Christopher Caudwell

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Caudwell, Christopher


(pseudonym of Christopher Sprigg). Born Oct. 20, 1908; died Mar. 12, 1937. British author and critic.

In the 1930’s, Caudwell was an initiator of Marxist literary study and criticism in Great Britain. His articles on contemporary writers—published posthumously in Investigations of a Dying Culture (1938) and Further Investigations of a Dying Culture (1950)—had a marked sociological bent. The problems of aesthetics and the theory of poetry are the subjects of Illusion and Reality (1934, published 1937; Russian translation, 1969). Giving a material substantiation to art, Caudwell stressed the biological and psychological bases of creation, particularly criticizing the Freudian interpretation of art. Caudwell was the author of several novels, poems, and stories. He joined the Communist Party of Great Britain in 1935. He fought in the International Brigade in Spain and died in battle.


Urnov, D. M. “V bor’be.” In C. Caudwell, Illiuziia i deistvitel’nost’. Moscow, 1969
References in periodicals archive ?
Early Marxists, notably Christopher Caudwell and Walter Benjamin, found in technology not a threat but a positive force for cultural emancipation.
The second is Christopher Caudwell, a young English philosopher who also wrote great works before going off to die fighting heroically in the Spanish Civil War.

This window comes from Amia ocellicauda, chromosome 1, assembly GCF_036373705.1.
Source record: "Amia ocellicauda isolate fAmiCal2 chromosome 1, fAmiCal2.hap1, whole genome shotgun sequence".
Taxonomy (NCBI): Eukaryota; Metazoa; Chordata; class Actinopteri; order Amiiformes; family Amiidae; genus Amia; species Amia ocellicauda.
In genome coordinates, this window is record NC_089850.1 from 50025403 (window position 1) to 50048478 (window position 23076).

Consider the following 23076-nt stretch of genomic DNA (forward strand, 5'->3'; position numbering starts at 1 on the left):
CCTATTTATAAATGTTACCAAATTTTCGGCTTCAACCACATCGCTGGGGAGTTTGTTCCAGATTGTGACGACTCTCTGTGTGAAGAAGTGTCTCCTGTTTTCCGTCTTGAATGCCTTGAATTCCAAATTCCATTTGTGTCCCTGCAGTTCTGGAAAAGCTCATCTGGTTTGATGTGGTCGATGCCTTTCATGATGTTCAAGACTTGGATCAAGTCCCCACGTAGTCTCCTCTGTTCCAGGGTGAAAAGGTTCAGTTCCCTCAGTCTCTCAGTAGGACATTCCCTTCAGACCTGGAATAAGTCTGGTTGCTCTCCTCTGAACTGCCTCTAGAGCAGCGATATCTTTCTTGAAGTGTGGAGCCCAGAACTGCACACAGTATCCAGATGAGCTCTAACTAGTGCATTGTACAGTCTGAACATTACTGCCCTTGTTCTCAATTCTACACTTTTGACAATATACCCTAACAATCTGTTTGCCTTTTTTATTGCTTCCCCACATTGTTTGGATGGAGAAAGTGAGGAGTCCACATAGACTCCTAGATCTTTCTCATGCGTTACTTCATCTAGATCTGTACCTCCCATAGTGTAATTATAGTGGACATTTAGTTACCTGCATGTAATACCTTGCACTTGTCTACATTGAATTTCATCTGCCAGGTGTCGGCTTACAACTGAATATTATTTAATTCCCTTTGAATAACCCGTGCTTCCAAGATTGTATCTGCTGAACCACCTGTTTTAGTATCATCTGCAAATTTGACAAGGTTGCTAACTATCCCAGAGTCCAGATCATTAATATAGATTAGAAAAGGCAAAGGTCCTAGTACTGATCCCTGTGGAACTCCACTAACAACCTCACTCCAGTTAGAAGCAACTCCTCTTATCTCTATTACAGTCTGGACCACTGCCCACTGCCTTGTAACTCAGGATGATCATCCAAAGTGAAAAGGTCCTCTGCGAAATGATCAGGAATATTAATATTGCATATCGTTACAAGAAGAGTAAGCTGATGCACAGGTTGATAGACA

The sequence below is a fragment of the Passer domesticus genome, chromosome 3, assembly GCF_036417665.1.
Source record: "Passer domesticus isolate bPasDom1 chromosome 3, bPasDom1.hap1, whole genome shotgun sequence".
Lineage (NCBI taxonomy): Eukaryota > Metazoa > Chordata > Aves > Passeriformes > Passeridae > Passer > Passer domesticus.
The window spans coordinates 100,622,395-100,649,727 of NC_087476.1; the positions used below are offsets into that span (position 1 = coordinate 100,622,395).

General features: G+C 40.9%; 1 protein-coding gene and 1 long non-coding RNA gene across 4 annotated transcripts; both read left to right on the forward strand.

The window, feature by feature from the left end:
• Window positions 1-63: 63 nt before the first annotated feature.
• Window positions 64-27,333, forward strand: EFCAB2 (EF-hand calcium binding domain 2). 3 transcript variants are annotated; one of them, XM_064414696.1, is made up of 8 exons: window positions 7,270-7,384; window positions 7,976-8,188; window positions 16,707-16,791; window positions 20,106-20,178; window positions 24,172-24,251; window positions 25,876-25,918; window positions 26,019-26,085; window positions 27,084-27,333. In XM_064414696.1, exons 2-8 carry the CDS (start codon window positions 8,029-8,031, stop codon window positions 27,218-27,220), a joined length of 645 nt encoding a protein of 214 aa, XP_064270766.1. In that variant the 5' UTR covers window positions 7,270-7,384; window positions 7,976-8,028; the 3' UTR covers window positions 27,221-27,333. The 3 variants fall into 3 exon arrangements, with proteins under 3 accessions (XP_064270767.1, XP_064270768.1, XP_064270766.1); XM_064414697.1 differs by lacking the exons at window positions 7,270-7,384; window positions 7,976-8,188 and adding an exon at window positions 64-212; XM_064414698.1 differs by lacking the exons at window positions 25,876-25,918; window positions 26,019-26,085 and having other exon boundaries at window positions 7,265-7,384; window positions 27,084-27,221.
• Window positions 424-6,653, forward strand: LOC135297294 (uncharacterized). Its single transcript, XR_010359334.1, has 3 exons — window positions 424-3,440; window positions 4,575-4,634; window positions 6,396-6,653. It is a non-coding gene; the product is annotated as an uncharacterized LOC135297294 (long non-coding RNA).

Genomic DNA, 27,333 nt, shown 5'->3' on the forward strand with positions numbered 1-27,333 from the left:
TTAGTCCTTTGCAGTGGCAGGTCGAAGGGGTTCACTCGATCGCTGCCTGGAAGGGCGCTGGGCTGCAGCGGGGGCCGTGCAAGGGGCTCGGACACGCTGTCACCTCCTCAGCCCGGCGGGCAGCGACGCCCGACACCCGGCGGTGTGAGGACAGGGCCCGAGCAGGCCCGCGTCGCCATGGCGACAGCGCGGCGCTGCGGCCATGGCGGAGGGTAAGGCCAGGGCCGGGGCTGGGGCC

Yet, the Spanish Civil War was like no other war before or since, for it attracted intellectuals in such numbers that the names read like a Who's Who of the established and up-and-coming writers of the 1930s: Andre Malraux, Gustav Regler, Ludwig Renn, John Cornford, Louis Fischer, Christopher Caudwell, Arthur Koestler.
Christopher Caudwell, author of Studies in a Dying Culture and regarded as the most important Marxist cultural critic of his day, had also decided to come to Spain.
Jackson is clearly concerned to go back to a pre-Althusser period in order to rediscover what Marxism can offer the study of literature: unfortunately, the desire to revitalize the 'pre-cultural materialist' writings of Christopher Caudwell holds the concomitant implication that we need not concern ourselves with works beyond the 'modern' period as defined by Ulysses.
Tucker's critique emerges from within a longstanding humanist tradition of democratic socialism, which has included the likes of poet Christopher Caudwell, philosopher Bertrand Russell, writer Barbara Ehrenreich, and humanist luminary Corliss Lamont.
That sentence might have been written by Whitman, but it was actually written by Christopher Caudwell, a young English Marxist who was killed fighting for the Loyalists in Spain.
Thompson, Perry Anderson, Christopher Caudwell, and John McGrath.
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